The Houston Astros announced today that Mr. Cuthbert Snodgrass has been named Manager and will immediately take over the team with the worst record in Major League Baseball.
In a press release issued this morning, the owner acknowledged that Snodgrass has no prior baseball experience as a coach or a player. Said team owner Jack Cass, "At the end of every game, when I see that the other team has scored more runs than we have, it is clear that we need a strategy to change our focus from hitting, pitching and fielding to mastering the scoreboard. Cuthbert is clearly the best man for the job."
Snodgrass stated, "Not only do I have a masters degree in engineering with a major in Computer and Information Science from Penn, I went on to get my PhD in Mathematics and Computational Science. As a result, I am very confident in my knowledge of how baseball scores are calculated, and I am quite comfortable with the inner workings of the JumboTron scoreboard that displays them, as well." He added that his first move as coach had been to fire assistant coach Lefty Jones and replace him with Edith Foureyes, a Yale attorney who has memorized the Official Rules of Major League Baseball and will be responsible for strategic planning and representing the team in disputes with umpires.
When a reporter pointed out that Penn is currently in last place in the Ivy League, Snodgrass expressed surprise - not that they were in last place but that the Ivy league had baseball teams. He dismissed concerns by pointing to the fact that he and his sister had placed 3rd in the junior level mixed doubles squash tournament two years in a row at the country club. "As a result of that experience, I know all anyone needs to about the sweat and stress of competitive sports. Just the same, I plan to tour the players' locker room at least once a month to keep in touch with the whole athletic thing," he added.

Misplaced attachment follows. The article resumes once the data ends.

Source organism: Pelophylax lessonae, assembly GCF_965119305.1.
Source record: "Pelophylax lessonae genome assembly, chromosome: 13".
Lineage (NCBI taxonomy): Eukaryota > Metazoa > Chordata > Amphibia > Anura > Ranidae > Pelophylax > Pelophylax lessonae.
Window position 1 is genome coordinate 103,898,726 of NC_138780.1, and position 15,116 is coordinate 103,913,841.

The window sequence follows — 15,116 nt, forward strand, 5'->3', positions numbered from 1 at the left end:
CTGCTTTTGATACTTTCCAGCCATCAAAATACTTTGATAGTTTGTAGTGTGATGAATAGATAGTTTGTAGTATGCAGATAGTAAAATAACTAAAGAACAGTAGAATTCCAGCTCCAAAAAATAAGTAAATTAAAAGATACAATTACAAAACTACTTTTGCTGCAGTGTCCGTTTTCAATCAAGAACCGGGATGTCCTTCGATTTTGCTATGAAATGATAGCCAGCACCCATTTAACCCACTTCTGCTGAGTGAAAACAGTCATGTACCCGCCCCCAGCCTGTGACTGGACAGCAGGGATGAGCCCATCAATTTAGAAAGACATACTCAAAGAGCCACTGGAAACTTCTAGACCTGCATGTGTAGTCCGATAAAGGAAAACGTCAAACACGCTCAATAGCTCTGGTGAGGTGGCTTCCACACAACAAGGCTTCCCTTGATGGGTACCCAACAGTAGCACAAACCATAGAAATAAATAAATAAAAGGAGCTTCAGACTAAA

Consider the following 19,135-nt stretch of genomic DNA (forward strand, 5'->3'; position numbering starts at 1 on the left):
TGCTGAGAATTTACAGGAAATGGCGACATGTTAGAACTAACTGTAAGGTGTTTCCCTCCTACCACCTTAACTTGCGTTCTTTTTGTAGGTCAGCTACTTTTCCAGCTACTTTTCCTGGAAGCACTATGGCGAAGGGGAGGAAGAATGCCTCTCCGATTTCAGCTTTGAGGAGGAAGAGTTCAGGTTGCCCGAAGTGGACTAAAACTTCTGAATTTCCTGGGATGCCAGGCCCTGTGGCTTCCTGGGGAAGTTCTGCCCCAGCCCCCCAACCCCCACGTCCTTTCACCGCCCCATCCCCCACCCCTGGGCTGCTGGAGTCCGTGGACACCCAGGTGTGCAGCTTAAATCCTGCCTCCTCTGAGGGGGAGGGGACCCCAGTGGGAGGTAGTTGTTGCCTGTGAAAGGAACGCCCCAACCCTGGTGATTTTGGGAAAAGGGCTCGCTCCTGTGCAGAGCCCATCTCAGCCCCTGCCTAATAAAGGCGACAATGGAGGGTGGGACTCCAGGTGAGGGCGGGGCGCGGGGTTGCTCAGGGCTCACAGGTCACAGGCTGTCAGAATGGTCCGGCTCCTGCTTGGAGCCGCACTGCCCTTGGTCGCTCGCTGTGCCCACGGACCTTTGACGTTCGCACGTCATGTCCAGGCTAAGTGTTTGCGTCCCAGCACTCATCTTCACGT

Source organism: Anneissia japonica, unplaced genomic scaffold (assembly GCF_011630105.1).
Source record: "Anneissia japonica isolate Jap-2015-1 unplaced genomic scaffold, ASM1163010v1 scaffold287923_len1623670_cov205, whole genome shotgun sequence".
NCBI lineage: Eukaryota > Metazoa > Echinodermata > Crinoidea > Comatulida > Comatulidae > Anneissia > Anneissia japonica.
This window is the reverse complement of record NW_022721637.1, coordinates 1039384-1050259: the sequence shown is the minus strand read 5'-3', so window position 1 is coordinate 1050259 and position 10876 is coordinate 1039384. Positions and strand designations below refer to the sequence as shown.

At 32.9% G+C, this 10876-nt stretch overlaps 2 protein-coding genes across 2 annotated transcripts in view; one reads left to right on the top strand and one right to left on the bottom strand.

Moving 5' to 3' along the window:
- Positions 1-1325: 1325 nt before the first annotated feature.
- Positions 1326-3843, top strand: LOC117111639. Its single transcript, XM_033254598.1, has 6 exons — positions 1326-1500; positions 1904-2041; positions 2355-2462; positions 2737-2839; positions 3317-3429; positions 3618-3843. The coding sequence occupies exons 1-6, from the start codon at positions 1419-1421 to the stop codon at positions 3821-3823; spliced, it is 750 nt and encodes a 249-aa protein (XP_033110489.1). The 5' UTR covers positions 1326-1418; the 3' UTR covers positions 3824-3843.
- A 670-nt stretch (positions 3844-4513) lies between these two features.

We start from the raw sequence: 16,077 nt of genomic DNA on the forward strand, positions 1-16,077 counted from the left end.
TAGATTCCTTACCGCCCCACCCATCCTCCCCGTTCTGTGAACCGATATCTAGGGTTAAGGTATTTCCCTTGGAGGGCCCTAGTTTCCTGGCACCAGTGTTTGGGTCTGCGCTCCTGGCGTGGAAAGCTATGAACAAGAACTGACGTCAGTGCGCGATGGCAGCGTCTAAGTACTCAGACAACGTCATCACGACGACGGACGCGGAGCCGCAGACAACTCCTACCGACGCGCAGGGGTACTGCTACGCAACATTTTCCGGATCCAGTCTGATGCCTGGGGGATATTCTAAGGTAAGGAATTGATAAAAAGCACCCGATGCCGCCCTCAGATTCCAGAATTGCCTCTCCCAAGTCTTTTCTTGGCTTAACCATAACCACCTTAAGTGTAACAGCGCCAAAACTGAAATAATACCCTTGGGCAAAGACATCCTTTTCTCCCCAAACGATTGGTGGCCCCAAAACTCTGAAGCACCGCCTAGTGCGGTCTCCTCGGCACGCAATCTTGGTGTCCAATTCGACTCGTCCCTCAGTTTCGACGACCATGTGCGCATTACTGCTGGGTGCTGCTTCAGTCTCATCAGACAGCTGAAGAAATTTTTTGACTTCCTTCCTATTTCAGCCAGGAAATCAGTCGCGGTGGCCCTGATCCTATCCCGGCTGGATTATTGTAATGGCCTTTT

Cass further shocked the baseball world when he announced that he had approved Snodgrass' plan to replace the entire Astros roster with the Chinese national team. "Cuthbert told us that he had watched the Olympics and the baseball players all looked pretty much the same to him – the only difference between them that he could see was that some scored more runs than others. With his unquestioned expertise in scoring, his strategic plan that we replace our high priced American players with Chinese players who will play for almost nothing was a stroke of genius – same baseball – just cheaper and better scores. Not only will he turn things around on the scoreboard, but we will be restored to profitability almost over night."
Upon hearing the news, Washington Nationals owner J. Rutherford McKinsey called it a stroke of genius. "As a Columbia man, I should have thought of it myself," he said. "That Jack Cass is globalizing baseball and bringing it into the information age at the same time. It is high time we ran baseball more like a Fortune 500 business, and Jack is paving the way."
In a follow up story one year later, the Commissioner of Baseball announced that he has initiated a formal investigation into allegations that Mr. Jack Cass, owner of the Astros, has reaped enormous profits from betting all of the money saved from replacing the American players with Chinese, on the Astros' opponents. Said the Commissioner, "Betting – especially betting on your own team to lose – is a violation of Major League Rule 21(d)". Assistant coach Foureyes, speaking on behalf of the team owner, denied any wrongdoing, asserting that, "Mr. Cass' relationship with one ''Bennie the Horse' of Las Vegas, Nevada is nothing more than a perfectly legal derivative contract, as executed lawfully on Wall Street every day. Holding Mr. Cass to a higher standard than the country's leading financial executives would be blatant discrimination and a violation of his civil rights."